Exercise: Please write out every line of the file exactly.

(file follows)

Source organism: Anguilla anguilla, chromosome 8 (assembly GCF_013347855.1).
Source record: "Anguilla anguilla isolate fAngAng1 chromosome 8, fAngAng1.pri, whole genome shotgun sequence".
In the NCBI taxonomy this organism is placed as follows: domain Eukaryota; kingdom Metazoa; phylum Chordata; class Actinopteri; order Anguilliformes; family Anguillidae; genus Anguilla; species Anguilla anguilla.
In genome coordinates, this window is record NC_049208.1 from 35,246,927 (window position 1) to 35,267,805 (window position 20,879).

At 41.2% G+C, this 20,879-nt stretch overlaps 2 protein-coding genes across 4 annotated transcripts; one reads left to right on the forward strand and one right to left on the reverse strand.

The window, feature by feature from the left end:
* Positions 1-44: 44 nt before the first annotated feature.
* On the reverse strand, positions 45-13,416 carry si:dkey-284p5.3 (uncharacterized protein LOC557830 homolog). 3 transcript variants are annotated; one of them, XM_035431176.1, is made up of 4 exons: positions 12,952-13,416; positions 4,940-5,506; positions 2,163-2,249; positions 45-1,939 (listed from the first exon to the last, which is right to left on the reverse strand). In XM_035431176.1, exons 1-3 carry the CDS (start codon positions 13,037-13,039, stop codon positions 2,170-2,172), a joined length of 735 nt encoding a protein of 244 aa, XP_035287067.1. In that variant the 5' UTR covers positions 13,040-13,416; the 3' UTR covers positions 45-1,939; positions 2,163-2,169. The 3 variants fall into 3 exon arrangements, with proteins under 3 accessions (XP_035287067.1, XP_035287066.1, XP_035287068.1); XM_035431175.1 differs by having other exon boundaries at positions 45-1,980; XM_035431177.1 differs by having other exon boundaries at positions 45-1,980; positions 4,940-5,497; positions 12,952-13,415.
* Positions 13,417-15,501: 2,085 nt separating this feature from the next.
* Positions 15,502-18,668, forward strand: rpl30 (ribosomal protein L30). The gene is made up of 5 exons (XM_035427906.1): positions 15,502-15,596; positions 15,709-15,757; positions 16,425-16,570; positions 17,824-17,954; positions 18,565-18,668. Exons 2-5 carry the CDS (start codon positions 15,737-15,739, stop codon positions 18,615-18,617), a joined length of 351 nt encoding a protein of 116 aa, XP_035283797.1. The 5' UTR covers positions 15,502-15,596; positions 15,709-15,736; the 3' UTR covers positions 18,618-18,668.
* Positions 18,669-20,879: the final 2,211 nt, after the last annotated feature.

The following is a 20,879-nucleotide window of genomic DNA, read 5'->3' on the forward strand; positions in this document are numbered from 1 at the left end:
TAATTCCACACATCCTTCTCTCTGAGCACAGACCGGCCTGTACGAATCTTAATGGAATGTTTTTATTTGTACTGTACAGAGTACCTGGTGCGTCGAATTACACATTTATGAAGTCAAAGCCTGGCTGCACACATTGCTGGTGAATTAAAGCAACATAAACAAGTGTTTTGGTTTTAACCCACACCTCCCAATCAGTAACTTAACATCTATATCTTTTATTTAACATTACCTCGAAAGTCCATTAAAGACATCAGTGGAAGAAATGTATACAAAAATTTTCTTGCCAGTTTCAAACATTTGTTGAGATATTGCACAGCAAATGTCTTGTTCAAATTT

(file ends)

Source organism: Anguilla anguilla, chromosome 8 (assembly GCF_013347855.1).
Source record: "Anguilla anguilla isolate fAngAng1 chromosome 8, fAngAng1.pri, whole genome shotgun sequence".
In the NCBI taxonomy this organism is placed as follows: domain Eukaryota; kingdom Metazoa; phylum Chordata; class Actinopteri; order Anguilliformes; family Anguillidae; genus Anguilla; species Anguilla anguilla.
In genome coordinates, this window is record NC_049208.1 from 35,246,927 (window position 1) to 35,267,805 (window position 20,879).

At 41.2% G+C, this 20,879-nt stretch overlaps 2 protein-coding genes across 4 annotated transcripts; one reads left to right on the forward strand and one right to left on the reverse strand.

The window, feature by feature from the left end:
* Positions 1-44: 44 nt before the first annotated feature.
* On the reverse strand, positions 45-13,416 carry si:dkey-284p5.3 (uncharacterized protein LOC557830 homolog). 3 transcript variants are annotated; one of them, XM_035431176.1, is made up of 4 exons: positions 12,952-13,416; positions 4,940-5,506; positions 2,163-2,249; positions 45-1,939 (listed from the first exon to the last, which is right to left on the reverse strand). In XM_035431176.1, exons 1-3 carry the CDS (start codon positions 13,037-13,039, stop codon positions 2,170-2,172), a joined length of 735 nt encoding a protein of 244 aa, XP_035287067.1. In that variant the 5' UTR covers positions 13,040-13,416; the 3' UTR covers positions 45-1,939; positions 2,163-2,169. The 3 variants fall into 3 exon arrangements, with proteins under 3 accessions (XP_035287067.1, XP_035287066.1, XP_035287068.1); XM_035431175.1 differs by having other exon boundaries at positions 45-1,980; XM_035431177.1 differs by having other exon boundaries at positions 45-1,980; positions 4,940-5,497; positions 12,952-13,415.
* Positions 13,417-15,501: 2,085 nt separating this feature from the next.
* Positions 15,502-18,668, forward strand: rpl30 (ribosomal protein L30). The gene is made up of 5 exons (XM_035427906.1): positions 15,502-15,596; positions 15,709-15,757; positions 16,425-16,570; positions 17,824-17,954; positions 18,565-18,668. Exons 2-5 carry the CDS (start codon positions 15,737-15,739, stop codon positions 18,615-18,617), a joined length of 351 nt encoding a protein of 116 aa, XP_035283797.1. The 5' UTR covers positions 15,502-15,596; positions 15,709-15,736; the 3' UTR covers positions 18,618-18,668.
* Positions 18,669-20,879: the final 2,211 nt, after the last annotated feature.

The following is a 20,879-nucleotide window of genomic DNA, read 5'->3' on the forward strand; positions in this document are numbered from 1 at the left end:
TAATTCCACACATCCTTCTCTCTGAGCACAGACCGGCCTGTACGAATCTTAATGGAATGTTTTTATTTGTACTGTACAGAGTACCTGGTGCGTCGAATTACACATTTATGAAGTCAAAGCCTGGCTGCACACATTGCTGGTGAATTAAAGCAACATAAACAAGTGTTTTGGTTTTAACCCACACCTCCCAATCAGTAACTTAACATCTATATCTTTTATTTAACATTACCTCGAAAGTCCATTAAAGACATCAGTGGAAGAAATGTATACAAAAATTTTCTTGCCAGTTTCAAACATTTGTTGAGATATTGCACAGCAAATGTCTTGTTCAAATTT